We used generalized linear models with years as the independent predictive variables to determine which dependent variables were significantly different between years. Because of the interdependence among sleep parameters (onset, offset, and duration), we tested one of these sleep variables separately in each model with the remaining parameters (school, sleepiness, depression index, chronotype, and grades). The final, best-fitting model included school, school day sleep offset, academic performance, mood, chronotype, and sleepiness, with sleep offset (P = 2.8 × 10−5; median2016 = 06:24 a.m., median2017 = 07:08 a.m.), performance (P = 0.0261; median2016 = 77.5%, median2017 = 82%), and sleepiness (P = 0.0370; median2016 = 7.0, median2017 = 6.0), emerging as significant factors between years (Fig. 3). None of the other variables, including school, sex, depression index, and chronotype, emerged as significantly different between years in the final models or any of the other models tested.

Fig. 3 Delayed school start times are associated with higher grades, reduced sleepiness, and improved attendance and punctuality.

(A and B) Box plots of student performance and daytime sleepiness. Generalized linear models indicated that student performance, as measured by second-semester grades, was significantly higher (*P = 0.0261), whereas daytime sleepiness was significantly lower (*P = 0.0370) in 2017 than 2016. First-period absence (C) and tardy (D) data were compared between years using a χ2 test. Students from FHS but not from RHS had a significant reduction in absences and tardies (*P < 0.0001) in 2017 as compared to 2016. Numbers within boxes in (A) and (B) represent medians, and numbers in bars in (C) and (D) represent absolute value.

Attendance has been shown to improve and tardiness to decrease with later school start times in other school districts (14). We tested whether the later school start in 2017 improved attendance and punctuality by comparing the percent of absents and tardies among all students in the school in first period for each year in each school separately. Whereas Roosevelt High School (RHS) showed no difference between years, students in Franklin High School (FHS) had significantly fewer tardies and absentees in 2017 than in 2016 (Fig. 3, C and D). Notably, FHS has many more economically disadvantaged students (88%) and ethnic minorities (68%) than RHS (31 and 7%, respectively).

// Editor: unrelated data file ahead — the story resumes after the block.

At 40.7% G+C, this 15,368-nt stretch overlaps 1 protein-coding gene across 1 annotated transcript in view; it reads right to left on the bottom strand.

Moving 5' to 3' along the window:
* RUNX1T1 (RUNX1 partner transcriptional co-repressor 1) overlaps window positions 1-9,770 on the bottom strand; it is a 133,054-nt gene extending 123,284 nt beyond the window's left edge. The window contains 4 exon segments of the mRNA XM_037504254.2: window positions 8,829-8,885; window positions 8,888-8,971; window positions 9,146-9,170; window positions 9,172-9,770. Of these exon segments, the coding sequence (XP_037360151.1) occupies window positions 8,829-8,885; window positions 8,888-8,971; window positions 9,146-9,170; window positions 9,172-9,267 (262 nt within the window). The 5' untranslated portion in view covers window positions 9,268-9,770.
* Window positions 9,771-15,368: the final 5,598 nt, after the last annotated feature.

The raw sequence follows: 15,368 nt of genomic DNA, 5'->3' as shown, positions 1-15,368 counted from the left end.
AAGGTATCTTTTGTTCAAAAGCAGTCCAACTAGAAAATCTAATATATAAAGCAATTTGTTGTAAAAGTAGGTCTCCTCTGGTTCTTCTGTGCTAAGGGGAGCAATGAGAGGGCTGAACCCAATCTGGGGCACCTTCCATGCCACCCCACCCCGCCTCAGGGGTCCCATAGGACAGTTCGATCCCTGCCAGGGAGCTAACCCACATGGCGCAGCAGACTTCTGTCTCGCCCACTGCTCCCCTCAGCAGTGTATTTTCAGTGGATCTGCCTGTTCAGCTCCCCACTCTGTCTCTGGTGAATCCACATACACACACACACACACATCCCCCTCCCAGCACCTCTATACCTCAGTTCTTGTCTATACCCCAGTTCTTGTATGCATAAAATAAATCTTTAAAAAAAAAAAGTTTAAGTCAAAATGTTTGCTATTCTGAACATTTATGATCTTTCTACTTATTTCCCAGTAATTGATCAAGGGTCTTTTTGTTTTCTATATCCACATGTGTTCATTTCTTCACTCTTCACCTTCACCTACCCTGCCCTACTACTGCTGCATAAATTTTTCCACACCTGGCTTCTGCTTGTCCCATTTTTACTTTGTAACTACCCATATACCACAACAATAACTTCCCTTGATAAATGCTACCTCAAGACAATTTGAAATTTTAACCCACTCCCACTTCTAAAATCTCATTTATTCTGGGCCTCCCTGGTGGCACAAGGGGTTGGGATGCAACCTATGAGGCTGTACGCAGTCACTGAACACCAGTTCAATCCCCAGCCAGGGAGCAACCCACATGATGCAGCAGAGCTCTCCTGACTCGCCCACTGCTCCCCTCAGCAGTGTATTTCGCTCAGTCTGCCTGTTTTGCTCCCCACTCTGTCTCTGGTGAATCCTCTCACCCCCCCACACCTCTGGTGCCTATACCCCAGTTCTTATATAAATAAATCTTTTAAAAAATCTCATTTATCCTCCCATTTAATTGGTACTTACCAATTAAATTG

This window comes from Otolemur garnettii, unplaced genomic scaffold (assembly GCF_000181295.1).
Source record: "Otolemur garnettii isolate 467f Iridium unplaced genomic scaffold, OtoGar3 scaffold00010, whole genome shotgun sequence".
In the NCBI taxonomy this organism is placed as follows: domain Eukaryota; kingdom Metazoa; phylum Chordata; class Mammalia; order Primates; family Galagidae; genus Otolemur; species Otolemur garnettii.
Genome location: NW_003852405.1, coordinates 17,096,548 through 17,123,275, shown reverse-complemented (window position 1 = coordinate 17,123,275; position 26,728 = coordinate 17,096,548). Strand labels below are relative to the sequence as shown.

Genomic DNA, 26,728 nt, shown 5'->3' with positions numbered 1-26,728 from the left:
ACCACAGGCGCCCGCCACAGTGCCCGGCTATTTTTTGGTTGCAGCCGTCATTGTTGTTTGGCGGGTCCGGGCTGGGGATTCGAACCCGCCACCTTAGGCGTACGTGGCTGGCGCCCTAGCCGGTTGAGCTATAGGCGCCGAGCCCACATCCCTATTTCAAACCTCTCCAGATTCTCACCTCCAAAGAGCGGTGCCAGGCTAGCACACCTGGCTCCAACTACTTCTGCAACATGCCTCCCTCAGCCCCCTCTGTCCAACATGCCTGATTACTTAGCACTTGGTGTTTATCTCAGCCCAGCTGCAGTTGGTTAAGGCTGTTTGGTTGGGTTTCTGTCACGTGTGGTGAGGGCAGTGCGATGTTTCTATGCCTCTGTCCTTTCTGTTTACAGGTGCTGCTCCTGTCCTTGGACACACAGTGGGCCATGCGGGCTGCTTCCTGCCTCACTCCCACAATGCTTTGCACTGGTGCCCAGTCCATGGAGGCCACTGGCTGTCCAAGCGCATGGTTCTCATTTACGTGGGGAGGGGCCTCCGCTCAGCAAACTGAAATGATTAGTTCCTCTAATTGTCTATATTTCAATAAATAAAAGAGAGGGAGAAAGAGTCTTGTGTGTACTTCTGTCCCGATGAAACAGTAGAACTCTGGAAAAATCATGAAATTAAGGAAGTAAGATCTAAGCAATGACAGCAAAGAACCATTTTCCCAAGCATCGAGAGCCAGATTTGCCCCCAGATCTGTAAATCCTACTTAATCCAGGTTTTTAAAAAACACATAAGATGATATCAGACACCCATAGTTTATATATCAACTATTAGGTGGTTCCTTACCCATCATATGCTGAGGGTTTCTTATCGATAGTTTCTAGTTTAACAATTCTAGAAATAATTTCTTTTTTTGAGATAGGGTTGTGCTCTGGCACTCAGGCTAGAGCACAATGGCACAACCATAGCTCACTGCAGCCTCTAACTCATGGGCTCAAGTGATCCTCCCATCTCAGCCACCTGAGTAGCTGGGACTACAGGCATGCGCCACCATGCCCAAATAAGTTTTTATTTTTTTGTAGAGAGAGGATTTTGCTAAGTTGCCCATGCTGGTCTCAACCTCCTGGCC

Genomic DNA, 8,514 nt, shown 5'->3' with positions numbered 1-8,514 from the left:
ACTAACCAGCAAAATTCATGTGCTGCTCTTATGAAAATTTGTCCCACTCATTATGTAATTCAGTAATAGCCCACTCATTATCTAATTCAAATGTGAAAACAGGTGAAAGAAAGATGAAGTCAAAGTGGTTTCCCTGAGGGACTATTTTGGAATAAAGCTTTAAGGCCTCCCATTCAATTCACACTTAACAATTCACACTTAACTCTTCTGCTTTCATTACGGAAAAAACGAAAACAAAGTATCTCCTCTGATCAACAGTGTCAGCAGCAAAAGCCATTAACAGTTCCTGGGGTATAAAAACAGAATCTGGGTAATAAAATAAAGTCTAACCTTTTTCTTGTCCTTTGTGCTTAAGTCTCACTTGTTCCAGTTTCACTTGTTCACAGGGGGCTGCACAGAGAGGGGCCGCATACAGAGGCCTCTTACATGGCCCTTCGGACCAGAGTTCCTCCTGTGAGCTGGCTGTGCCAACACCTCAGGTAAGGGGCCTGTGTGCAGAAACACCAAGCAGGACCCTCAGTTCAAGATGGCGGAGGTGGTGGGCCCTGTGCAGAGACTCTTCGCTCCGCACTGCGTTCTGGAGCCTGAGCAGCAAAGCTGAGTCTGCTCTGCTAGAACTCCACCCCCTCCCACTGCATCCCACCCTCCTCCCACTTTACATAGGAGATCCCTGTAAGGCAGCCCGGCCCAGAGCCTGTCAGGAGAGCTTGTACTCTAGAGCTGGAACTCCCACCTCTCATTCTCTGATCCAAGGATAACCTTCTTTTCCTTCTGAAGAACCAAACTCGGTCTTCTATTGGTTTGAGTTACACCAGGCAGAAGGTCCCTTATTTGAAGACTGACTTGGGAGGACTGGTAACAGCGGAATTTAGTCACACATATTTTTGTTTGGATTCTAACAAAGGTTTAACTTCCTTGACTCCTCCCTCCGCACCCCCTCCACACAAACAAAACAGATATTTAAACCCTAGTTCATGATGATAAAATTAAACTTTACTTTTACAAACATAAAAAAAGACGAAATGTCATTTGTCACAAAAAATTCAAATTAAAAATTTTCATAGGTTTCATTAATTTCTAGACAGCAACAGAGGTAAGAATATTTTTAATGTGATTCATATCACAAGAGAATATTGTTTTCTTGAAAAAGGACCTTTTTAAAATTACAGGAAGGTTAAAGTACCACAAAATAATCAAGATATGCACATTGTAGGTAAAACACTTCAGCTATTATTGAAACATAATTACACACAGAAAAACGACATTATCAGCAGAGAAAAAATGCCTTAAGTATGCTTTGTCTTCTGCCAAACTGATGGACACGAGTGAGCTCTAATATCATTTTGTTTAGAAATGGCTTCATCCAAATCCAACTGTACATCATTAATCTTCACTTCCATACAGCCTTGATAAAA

We show that a delay in the high school start times from 7:50 to 8:45 a.m. had several measurable benefits for students. The change led to a significant lengthening of daily sleep of over half an hour. There is evidence that adolescents in most industrialized societies do not achieve the recommended approximately 9 hours of daily sleep during school days (5, 15), which is consistent with estimates that in the past 100 years, sleep has shortened by about 1 hour in children (16). Our study demonstrates a lengthening in the median daily sleep duration from 6 hours and 50 min to 7 hours and 24 min, restoring the historical sleep values present several decades before evenings within brightly lit environments and with access to light-emitting screens were common among teenagers. These results demonstrate that delaying high school start times brings students closer to reaching the recommended sleep amount and reverses the century-long trend in gradual sleep loss.